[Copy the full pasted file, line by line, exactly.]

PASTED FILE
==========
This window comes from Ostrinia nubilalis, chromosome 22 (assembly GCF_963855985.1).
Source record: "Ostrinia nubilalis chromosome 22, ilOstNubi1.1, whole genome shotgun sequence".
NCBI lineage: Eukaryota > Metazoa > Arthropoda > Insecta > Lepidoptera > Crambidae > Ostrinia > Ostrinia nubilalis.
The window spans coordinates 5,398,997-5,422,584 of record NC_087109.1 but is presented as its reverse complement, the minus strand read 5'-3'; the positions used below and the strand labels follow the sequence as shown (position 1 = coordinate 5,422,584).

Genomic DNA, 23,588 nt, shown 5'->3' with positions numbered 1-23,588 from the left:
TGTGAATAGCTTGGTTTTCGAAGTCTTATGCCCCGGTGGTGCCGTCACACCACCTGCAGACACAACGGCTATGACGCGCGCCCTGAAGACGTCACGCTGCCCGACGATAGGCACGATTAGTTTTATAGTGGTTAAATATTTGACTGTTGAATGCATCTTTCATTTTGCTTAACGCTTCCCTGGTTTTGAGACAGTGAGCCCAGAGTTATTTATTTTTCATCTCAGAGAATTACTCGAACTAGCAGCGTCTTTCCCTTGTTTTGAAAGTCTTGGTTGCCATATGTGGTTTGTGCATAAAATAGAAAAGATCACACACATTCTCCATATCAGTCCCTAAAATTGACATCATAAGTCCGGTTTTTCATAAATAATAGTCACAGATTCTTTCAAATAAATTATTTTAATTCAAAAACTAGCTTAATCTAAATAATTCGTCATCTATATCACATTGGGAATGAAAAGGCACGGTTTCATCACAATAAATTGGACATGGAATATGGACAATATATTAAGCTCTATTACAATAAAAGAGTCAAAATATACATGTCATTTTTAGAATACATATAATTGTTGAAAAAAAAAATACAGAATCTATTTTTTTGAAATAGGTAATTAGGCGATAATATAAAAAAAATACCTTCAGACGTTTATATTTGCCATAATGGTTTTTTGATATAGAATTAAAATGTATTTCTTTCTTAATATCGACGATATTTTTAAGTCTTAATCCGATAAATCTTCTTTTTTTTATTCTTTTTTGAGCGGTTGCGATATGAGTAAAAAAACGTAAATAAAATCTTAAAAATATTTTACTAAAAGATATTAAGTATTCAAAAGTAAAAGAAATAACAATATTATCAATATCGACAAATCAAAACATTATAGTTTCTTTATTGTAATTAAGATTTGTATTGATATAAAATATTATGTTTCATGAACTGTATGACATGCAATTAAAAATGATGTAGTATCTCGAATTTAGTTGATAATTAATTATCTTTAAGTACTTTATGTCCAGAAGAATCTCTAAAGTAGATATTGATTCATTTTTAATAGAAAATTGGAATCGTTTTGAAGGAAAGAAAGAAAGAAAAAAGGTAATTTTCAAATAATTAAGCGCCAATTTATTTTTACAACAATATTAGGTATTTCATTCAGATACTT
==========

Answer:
This window comes from Ostrinia nubilalis, chromosome 22 (assembly GCF_963855985.1).
Source record: "Ostrinia nubilalis chromosome 22, ilOstNubi1.1, whole genome shotgun sequence".
NCBI lineage: Eukaryota > Metazoa > Arthropoda > Insecta > Lepidoptera > Crambidae > Ostrinia > Ostrinia nubilalis.
The window spans coordinates 5,398,997-5,422,584 of record NC_087109.1 but is presented as its reverse complement, the minus strand read 5'-3'; the positions used below and the strand labels follow the sequence as shown (position 1 = coordinate 5,422,584).

Genomic DNA, 23,588 nt, shown 5'->3' with positions numbered 1-23,588 from the left:
TGTGAATAGCTTGGTTTTCGAAGTCTTATGCCCCGGTGGTGCCGTCACACCACCTGCAGACACAACGGCTATGACGCGCGCCCTGAAGACGTCACGCTGCCCGACGATAGGCACGATTAGTTTTATAGTGGTTAAATATTTGACTGTTGAATGCATCTTTCATTTTGCTTAACGCTTCCCTGGTTTTGAGACAGTGAGCCCAGAGTTATTTATTTTTCATCTCAGAGAATTACTCGAACTAGCAGCGTCTTTCCCTTGTTTTGAAAGTCTTGGTTGCCATATGTGGTTTGTGCATAAAATAGAAAAGATCACACACATTCTCCATATCAGTCCCTAAAATTGACATCATAAGTCCGGTTTTTCATAAATAATAGTCACAGATTCTTTCAAATAAATTATTTTAATTCAAAAACTAGCTTAATCTAAATAATTCGTCATCTATATCACATTGGGAATGAAAAGGCACGGTTTCATCACAATAAATTGGACATGGAATATGGACAATATATTAAGCTCTATTACAATAAAAGAGTCAAAATATACATGTCATTTTTAGAATACATATAATTGTTGAAAAAAAAAATACAGAATCTATTTTTTTGAAATAGGTAATTAGGCGATAATATAAAAAAAATACCTTCAGACGTTTATATTTGCCATAATGGTTTTTTGATATAGAATTAAAATGTATTTCTTTCTTAATATCGACGATATTTTTAAGTCTTAATCCGATAAATCTTCTTTTTTTTATTCTTTTTTGAGCGGTTGCGATATGAGTAAAAAAACGTAAATAAAATCTTAAAAATATTTTACTAAAAGATATTAAGTATTCAAAAGTAAAAGAAATAACAATATTATCAATATCGACAAATCAAAACATTATAGTTTCTTTATTGTAATTAAGATTTGTATTGATATAAAATATTATGTTTCATGAACTGTATGACATGCAATTAAAAATGATGTAGTATCTCGAATTTAGTTGATAATTAATTATCTTTAAGTACTTTATGTCCAGAAGAATCTCTAAAGTAGATATTGATTCATTTTTAATAGAAAATTGGAATCGTTTTGAAGGAAAGAAAGAAAGAAAAAAGGTAATTTTCAAATAATTAAGCGCCAATTTATTTTTACAACAATATTAGGTATTTCATTCAGATACTT